FM: Thank you so much. I’m so glad you like it! 🙂 For me, there is always a first early phase of reading the manuscript where I visualize how I imagine the characters, then I sketch and draw them. Once I have the characters, before starting with the rest of the sketches, there is a research phase (it depends on the prior knowledge I have on the subject). For example, in this case, although I love mangos, I was not very familiar with the tree. I was surprised that the mangos were hanging on a long branch. Then I start with the sketches and their corrections. Once they are approved, it is time to choose a color palette. For this book I chose one with bright colors because that is what Mia and her mother transmitted to me. I think it helps reinforce the positivity and good vibes of the text.
TS: Please give us a peek at your studio.
TS: Wow! I love your studio. It is such a bright, happy, and playful space!
Throughout the book, Mia and her mama like to share a new favorite fact. What is one of your favorite facts?
FM: I have to agree with Mia here: there’s no such thing as too many mangos! Haha! I already loved them, but, during the process of creating the book, I ate more mangos than ever. The excuse was that I did it to find inspiration.
TS: Ha! Please know I ate plenty of mangos while working on the book, too. Now, every time I see mangos at the grocery store, I think about our sweet book.
If you had a key piece of advice for illustrators, what would it be?
This is a very difficult question. I don’t feel very comfortable giving advice, but, based on my experience, it might be “be patient.” I think that sometimes illustration is a long-term journey, and, especially in the beginning, it can be frustrating. But remember that drawing makes you happy, so never stop doing it. Even if you have to balance it with other jobs or your life takes you in other directions, be constant, keep drawing, learning, training, expanding your portfolio, accepting advice and constructive criticism… and sharing your work. You never know when your moment will come, but you better be drawing.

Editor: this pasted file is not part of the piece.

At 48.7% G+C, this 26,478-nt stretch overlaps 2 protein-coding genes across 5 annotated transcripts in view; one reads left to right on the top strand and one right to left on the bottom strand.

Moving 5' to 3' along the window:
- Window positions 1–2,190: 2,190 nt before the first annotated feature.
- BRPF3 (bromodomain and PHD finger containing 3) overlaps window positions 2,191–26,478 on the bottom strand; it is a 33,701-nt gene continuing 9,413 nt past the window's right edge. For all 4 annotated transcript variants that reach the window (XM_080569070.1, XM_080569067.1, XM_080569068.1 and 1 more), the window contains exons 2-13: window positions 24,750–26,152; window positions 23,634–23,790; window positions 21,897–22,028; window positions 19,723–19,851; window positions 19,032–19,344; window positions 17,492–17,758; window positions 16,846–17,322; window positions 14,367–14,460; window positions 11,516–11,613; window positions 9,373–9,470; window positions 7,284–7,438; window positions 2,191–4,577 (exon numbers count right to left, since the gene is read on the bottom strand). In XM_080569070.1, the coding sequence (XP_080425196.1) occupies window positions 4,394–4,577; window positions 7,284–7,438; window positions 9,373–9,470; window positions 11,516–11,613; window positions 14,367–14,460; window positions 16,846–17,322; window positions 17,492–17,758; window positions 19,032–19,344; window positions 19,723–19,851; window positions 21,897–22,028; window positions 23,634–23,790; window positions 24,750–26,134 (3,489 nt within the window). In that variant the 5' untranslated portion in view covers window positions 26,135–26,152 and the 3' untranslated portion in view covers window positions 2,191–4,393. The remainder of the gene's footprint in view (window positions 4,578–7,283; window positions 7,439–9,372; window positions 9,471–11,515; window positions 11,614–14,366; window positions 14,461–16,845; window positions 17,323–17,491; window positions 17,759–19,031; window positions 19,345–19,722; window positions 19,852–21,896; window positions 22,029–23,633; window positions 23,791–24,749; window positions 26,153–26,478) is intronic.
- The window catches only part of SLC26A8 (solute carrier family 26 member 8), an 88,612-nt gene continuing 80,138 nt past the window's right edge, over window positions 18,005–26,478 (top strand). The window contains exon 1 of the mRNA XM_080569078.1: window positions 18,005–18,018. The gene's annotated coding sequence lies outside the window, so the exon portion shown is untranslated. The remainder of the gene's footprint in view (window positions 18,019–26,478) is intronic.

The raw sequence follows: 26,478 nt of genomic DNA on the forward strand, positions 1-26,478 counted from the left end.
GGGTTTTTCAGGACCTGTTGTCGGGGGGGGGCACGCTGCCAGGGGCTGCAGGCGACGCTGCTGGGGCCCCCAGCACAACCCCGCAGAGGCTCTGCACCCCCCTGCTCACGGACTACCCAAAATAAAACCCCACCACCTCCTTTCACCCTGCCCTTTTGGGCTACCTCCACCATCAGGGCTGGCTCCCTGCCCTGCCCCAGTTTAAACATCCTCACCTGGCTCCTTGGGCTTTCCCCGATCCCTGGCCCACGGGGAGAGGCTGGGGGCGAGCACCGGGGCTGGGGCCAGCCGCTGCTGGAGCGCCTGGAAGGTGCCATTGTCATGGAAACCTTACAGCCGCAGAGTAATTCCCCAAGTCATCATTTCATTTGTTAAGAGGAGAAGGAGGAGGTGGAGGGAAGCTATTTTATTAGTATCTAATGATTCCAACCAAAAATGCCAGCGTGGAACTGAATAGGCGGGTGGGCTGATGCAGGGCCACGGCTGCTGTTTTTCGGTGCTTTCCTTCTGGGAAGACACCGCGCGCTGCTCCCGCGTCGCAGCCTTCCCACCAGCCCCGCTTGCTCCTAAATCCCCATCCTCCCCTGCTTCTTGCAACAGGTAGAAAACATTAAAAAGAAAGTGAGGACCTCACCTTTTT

TS: Oh, that is excellent advice! I think the same is true for writing.
Scoop time! What’s next for you?
Well, there are some projects with Little Tiger that have already been completed but have not yet been published. There are also some exciting new ones that I’m going to start shortly. I can’t say much because it’s still in an early phase, but it would be a series of 4 children’s books about professions among other things.
TS: I cannot wait to see these upcoming projects! Thank you so much for taking the time to visit with us at Picture Book Builders. And I want to extend a HUGE thanks to you for creating such wonderful and engaging art for our book–it truly is all kinds of special. 🙂
Fernando Martin is an illustrator from Valencia, Spain. He studied media and audio-visual communication, but drawing is what he loves the most. He works mainly digitally and likes using limited but colorful palettes. His illustrations are inspired by childhood memories, traveling experiences, eighties cartoons, and music.
For a chance to win a signed-by-me copy of All Kinds of Special, please leave a comment here and/or share the Picture Book Builder’s Instagram post about this book (tag Tammi at @TammiSauer) and/or Tweet about it (tag Tammi at @SauerTammi). The more you do, the more chances you have to win. Winner will be chosen May 19.